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I'm a professional family photographer and I have one beautiful son. But I've been pregnant three times. Last year I endured two miscarriages in the span of 10 months. My weariness was palpable. It lay on me like a thick heavy blanket. So many questions arose. So much soul-searching. It felt like a crisis of my spirit.
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I am an elite athlete, and I'm known for running insanely long distances, and for brushing up against the limits of human endurance. But over the past 4 years, I've quite literally run myself into the...
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We often think of resilience as a manifestation of the human spirit's ability to survive the unfathomable -- those grand disasters and tragedies that populate news headlines and our social media feeds. It's as though we don't believe resilience could possible be at play in the midst of our own "mundane" life.
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This is the perfect time for pure, unadulterated optimism. In order to hone in on the power of collective hope, we gotta get intentional. Not only dream big, but pull up those gumboots and get ready to get dirty, cuz creating change requires creating some mess. Oh yes.
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As a therapist, I help people to recognize their patterns of defense, their habitual ways of responding: their default mode. We all developed ways of adapting and protecting ourselves in our early years when our brains and nervous systems were developing. These ways of coping can become hard-wired.
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I suppose it takes some kids a while to acknowledge they are afraid of change. They will lash out, be more challenging, while living in the unknown. And then they will learn in time that change can be new and scary but it doesn't mean it's always bad.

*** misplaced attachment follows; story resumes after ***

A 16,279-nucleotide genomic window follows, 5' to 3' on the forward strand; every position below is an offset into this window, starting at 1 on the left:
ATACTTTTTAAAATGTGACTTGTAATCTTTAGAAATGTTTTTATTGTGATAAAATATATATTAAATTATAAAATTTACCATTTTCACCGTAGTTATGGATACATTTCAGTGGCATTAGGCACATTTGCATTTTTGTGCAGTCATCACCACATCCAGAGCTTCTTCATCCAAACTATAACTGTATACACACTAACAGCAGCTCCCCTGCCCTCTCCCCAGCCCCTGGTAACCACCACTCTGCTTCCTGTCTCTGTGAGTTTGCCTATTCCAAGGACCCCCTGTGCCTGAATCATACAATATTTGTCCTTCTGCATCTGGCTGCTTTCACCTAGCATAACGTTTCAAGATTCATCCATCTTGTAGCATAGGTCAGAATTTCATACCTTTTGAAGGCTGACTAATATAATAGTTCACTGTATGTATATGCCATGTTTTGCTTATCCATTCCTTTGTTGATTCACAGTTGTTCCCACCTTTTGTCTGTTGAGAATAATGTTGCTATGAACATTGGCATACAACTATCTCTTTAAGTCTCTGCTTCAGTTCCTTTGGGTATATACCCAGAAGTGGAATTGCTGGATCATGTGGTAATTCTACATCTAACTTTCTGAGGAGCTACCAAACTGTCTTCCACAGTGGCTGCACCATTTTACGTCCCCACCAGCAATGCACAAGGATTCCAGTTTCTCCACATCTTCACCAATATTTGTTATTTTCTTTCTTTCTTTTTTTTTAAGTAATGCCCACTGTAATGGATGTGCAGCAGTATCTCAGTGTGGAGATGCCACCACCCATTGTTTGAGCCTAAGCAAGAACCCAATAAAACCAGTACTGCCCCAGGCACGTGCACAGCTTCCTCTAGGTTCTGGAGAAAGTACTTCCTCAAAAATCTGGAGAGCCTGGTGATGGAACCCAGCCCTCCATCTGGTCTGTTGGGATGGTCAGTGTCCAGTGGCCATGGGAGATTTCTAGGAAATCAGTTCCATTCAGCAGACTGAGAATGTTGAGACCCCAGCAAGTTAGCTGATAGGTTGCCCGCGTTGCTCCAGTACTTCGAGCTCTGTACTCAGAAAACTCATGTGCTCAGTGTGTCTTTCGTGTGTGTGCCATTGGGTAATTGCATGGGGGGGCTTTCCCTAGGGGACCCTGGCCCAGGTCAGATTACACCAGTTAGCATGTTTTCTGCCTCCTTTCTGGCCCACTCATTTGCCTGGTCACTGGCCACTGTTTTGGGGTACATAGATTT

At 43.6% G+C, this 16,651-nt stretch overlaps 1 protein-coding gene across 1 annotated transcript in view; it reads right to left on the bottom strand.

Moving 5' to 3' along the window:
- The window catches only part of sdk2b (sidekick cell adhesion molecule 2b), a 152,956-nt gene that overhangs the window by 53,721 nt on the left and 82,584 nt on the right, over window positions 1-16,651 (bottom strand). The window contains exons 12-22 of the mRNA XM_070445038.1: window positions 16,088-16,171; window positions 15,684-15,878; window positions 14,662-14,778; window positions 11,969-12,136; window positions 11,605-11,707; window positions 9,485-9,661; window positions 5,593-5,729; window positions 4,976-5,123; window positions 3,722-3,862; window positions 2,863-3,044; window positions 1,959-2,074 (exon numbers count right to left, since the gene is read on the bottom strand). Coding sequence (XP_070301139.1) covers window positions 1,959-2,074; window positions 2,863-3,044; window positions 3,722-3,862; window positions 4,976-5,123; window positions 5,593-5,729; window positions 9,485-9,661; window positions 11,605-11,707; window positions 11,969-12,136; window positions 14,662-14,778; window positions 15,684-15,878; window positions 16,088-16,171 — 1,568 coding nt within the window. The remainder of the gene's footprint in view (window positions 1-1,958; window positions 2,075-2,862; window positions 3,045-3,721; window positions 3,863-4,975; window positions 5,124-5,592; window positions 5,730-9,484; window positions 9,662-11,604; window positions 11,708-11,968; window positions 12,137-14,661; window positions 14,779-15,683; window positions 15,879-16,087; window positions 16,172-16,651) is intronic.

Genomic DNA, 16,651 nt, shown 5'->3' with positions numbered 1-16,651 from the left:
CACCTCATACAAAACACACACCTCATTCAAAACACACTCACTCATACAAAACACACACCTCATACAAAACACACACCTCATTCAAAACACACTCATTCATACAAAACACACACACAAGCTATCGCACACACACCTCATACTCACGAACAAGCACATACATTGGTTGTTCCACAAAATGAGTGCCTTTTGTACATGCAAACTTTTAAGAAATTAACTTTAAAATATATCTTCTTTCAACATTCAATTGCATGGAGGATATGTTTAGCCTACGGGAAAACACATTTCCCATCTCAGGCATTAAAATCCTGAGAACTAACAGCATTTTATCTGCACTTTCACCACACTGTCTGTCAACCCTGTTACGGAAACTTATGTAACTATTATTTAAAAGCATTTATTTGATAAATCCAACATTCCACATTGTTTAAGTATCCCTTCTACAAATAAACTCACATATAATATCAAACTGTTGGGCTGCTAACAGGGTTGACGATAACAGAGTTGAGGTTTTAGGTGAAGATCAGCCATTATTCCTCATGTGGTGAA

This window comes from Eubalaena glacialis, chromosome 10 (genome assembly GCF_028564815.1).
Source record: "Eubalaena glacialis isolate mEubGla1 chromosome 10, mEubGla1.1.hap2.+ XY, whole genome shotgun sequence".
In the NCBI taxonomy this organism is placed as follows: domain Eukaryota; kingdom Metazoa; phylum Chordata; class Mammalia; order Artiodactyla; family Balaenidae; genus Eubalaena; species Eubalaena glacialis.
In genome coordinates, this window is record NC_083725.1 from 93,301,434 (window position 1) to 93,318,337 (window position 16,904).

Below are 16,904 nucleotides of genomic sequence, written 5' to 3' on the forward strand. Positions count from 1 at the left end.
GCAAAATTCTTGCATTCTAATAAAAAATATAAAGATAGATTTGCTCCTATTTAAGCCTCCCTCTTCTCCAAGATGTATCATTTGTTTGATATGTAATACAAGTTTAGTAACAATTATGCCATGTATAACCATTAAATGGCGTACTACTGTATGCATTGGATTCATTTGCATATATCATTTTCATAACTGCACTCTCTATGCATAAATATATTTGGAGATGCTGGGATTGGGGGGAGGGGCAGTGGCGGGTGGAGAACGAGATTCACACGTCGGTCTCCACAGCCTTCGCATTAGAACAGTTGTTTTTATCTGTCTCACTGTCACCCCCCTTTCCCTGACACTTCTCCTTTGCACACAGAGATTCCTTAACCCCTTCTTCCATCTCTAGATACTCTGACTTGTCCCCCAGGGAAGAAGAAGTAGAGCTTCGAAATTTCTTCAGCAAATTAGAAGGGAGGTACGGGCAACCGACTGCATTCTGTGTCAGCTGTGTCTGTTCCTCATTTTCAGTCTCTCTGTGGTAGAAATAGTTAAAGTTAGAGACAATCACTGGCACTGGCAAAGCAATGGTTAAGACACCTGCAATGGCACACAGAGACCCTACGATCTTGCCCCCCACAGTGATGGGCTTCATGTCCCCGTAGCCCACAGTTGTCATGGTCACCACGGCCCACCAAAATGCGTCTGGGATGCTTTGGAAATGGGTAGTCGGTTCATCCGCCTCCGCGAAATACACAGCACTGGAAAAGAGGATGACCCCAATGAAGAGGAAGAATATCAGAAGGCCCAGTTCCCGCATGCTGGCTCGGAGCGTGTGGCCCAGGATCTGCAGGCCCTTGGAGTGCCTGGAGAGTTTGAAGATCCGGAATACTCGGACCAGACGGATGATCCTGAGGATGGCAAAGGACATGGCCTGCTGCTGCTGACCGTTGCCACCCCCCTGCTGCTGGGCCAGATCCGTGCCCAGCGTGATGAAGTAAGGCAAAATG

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I am terrified that tens of millions of Americans came out in spades to support a man who is endorsed by the KKK, a known terrorist group. Trump is an admitted sexist, a liar, cheat and alleged rapist. A man(child) with zero political background -- completely and entirely unqualified for any position of stature. He is Hitler 2.0, and he now represents the most powerful country in the world. It is, in a word, devastating.
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It seems like everyone else is scoring and you can't even find the end zone. How can you work so hard to get embarrassed and beaten down in this manner? We have to keep teaching ourselves how to deal with losing. How to be disappointed that it didn't work out how we expected.
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Guilt and regret are the ugly Hyde to the Jekyll of sobriety, even years in. With new awareness, we relive past experiences---or in many cases bemoan what might have been. Pain and sorrow previously numbed by a drug or drink of choice is glaringly present, and strikes unpredictably---in the midst of a family gathering; alone, late at night; smack in the middle of an important work presentation, or during a particularly deep yoga class.
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It's very hard to explain the feeling of shock and emptiness that accompanies losing a loved one. There's a certain awkwardness that accompanies loss that is difficult to navigate. After my mom passed, Alex's mere presence was a comfort to me and my family. She knew what that awkwardness was like.
For anyone who's lost a pet, the heartache is significant and can last a long time. Feelings of grief can cause mental distraction, loss of appetite, bouts of extreme sadness and even lasting depression. Why, then, are we expected to get back to work after the loss of a pet without being allowed to take time off?
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Last week, Canadians came together to celebrate their country's 149th birthday. This week, South Sudan marks five years as an independent nation. Yet for many there is little to celebrate. For half of its brief life, the world's youngest nation has been ripped apart by war, leaving tens of thousands dead.
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Parenting a child after the loss of a child is a daily struggle. You do your best to cherish every second, because who knows better than you how fleeting it can be? While your head is cherishing away, your heart is heavy with the feeling of abandoning your lost child's memory by being happy.
The emotional distress started to make me feel sick all the time and it came to the point that I just couldn't continue like this anymore. I decided that my first step to healing was to talk to people who have experienced the same type of loss, and by doing this it helped me realize that everything I was feeling was normal.